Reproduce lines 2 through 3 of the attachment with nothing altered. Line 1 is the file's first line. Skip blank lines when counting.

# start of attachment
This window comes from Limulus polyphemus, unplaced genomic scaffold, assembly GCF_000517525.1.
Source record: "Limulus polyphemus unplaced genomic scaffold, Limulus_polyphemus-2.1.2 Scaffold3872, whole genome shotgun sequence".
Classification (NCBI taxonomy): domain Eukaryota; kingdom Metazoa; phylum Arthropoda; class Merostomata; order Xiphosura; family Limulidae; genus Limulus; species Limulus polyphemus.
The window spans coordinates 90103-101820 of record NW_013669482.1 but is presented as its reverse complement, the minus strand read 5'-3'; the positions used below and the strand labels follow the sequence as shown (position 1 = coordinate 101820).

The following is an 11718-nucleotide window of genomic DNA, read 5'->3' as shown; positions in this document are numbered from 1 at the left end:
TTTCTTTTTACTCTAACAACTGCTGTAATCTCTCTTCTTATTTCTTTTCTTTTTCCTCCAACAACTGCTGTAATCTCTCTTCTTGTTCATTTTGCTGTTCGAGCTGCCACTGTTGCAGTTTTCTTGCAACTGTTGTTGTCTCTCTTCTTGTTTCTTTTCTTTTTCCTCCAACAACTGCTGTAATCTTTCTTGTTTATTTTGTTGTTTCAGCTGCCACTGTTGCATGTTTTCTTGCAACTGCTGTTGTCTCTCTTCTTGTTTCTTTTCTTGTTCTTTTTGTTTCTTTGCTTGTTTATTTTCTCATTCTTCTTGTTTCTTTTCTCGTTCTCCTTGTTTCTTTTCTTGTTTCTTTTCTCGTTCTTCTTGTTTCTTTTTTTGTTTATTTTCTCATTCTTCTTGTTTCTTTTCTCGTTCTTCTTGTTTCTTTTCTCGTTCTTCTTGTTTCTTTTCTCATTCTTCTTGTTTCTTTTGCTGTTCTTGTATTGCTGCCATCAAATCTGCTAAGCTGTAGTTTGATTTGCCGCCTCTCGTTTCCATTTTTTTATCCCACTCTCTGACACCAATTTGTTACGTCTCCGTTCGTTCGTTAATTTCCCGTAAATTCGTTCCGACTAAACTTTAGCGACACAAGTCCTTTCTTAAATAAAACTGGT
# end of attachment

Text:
Source record: "Limulus polyphemus unplaced genomic scaffold, Limulus_polyphemus-2.1.2 Scaffold3872, whole genome shotgun sequence".
Classification (NCBI taxonomy): domain Eukaryota; kingdom Metazoa; phylum Arthropoda; class Merostomata; order Xiphosura; family Limulidae; genus Limulus; species Limulus polyphemus.